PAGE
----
There’s fresh hope for hundreds of thousands of people in the UK with the potentially deadly heart condition, dilated cardiomyopathy (DCM), as the British Heart Foundation (BHF) has announced that it has invested over £2 million into the largest ever study of the poorly-understood disease.

DCM hit the headlines after it was identified in George Michael’s post-mortem, and is thought to have contributed to the singer’s death on Christmas day, 2016.
DCM is a condition that stretches and thins the heart muscle so that it becomes ‘baggy’ and is unable to pump blood around the body efficiently. It’s estimated to affect up to 260,000 (one-in-250) people in the UK and is the leading cause of heart transplantation.

However, a staggering 650,000 (one-in-100) people in the UK may risk developing the condition due to a common mutation in the titin protein. This mutation predisposes the heart to developing DCM when it is placed under stress, such as pregnancy, some cancer treatments and possibly other stresses, like alcohol abuse. Development of the condition puts people at greater risk of sudden death, and can also lead to heart failure. After coronary heart disease, DCM is the leading cause of heart failure.

Currently DCM is very poorly-understood, with most causes unknown and poor outcomes for patients – research suggests that 15 per cent of patients don’t survive beyond five years after diagnosis, and up to half of deaths occur within the first two years of diagnosis.

The multi-centre study of over 2,000 patients with DCM across England will investigate the interaction between genes and lifestyle factors to understand more about why people develop the condition and who is at risk of sudden death or heart failure. Six hospital trusts from across England will be recruiting patients for the study.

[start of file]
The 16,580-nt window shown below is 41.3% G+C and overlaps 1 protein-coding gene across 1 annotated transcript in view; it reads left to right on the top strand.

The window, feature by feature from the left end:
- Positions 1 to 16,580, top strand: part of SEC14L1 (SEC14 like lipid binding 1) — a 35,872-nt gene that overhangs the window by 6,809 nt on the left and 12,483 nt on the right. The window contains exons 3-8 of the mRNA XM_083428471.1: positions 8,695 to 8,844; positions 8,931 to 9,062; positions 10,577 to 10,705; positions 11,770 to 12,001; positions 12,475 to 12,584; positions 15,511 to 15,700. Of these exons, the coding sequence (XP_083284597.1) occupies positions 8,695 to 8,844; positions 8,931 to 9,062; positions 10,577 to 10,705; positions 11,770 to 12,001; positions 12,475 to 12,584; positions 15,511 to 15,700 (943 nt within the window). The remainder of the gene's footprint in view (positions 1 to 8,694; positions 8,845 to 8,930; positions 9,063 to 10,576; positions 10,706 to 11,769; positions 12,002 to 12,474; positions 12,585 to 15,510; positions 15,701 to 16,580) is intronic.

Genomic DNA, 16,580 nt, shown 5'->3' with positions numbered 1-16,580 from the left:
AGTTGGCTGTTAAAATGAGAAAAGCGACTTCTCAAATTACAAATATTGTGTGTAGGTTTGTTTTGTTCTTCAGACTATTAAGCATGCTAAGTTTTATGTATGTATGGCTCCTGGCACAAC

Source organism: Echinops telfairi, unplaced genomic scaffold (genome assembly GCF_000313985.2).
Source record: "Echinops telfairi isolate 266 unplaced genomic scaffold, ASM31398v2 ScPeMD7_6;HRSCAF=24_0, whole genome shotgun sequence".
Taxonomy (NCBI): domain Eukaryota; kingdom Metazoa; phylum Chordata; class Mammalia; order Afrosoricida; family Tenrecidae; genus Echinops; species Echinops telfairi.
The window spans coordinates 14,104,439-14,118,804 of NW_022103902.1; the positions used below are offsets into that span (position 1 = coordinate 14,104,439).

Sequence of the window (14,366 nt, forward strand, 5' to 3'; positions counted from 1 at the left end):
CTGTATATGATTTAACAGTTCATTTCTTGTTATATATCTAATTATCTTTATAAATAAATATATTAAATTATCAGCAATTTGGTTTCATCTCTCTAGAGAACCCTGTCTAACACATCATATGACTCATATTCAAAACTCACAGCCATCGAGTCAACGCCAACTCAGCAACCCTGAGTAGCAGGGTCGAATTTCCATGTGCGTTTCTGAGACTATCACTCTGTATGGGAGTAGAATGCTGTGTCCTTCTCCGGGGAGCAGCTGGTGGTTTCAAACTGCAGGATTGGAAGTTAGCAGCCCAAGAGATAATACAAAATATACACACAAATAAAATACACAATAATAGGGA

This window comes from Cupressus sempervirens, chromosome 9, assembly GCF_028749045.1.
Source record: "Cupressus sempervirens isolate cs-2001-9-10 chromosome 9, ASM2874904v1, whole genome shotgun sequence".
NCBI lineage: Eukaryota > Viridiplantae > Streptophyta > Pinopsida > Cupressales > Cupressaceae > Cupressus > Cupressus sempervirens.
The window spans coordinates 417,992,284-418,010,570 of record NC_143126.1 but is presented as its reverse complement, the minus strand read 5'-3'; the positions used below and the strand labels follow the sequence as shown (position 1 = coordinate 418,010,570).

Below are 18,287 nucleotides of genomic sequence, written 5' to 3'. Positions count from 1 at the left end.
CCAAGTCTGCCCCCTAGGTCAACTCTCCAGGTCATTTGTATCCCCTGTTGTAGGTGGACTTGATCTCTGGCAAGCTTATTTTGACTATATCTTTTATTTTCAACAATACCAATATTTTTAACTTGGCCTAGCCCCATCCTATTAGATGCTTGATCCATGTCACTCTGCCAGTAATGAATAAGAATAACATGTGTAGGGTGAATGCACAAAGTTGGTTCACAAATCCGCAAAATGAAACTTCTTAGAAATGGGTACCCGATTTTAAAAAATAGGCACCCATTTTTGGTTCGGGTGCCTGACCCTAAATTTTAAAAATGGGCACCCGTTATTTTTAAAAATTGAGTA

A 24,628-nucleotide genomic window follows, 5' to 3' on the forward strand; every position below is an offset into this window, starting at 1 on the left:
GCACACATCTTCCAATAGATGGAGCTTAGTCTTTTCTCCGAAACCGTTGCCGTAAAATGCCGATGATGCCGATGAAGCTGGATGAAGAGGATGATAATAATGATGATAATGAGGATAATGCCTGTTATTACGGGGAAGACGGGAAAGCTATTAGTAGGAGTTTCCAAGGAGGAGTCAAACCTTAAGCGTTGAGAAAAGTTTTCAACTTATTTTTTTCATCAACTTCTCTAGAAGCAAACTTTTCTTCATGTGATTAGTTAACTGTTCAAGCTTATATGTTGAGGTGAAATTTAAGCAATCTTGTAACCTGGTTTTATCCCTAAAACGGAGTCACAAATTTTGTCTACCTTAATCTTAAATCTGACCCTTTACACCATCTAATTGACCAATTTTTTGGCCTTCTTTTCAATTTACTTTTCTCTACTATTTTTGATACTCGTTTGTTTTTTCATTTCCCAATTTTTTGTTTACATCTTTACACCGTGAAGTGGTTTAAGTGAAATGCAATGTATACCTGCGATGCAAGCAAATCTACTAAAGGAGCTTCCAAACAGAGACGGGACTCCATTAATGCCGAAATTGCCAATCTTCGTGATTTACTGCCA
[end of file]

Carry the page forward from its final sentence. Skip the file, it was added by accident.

The researchers will use advanced DNA sequencing, biological markers in the blood and cardiac imaging approaches to assess interactions between genes and seek to discover new genetic mutations underlying DCM, as well as assessing for potential environmental interactions.

Ultimately the study aims to find better ways to diagnose, treat, and prevent people from dying from this disease.

Professor Stuart Cook, Professor of Clinical and Molecular Cardiology at Imperial College, London, is leading the study.

He said, ‘We urgently need to find out more about what causes DCM and identify who is at risk of sudden death or developing heart failure.

‘For about one-in-four patients with DCM we can find a genetic cause, but that leaves us with hundreds of thousands of people with DCM that we can’t explain, which hinders our ability to diagnose and treat the patients or help their families.

‘There are currently no targeted treatments that are specific for DCM, but as we get a better understanding of the genes which cause the condition, we can hope to develop new treatments which target these genes and pathways.’

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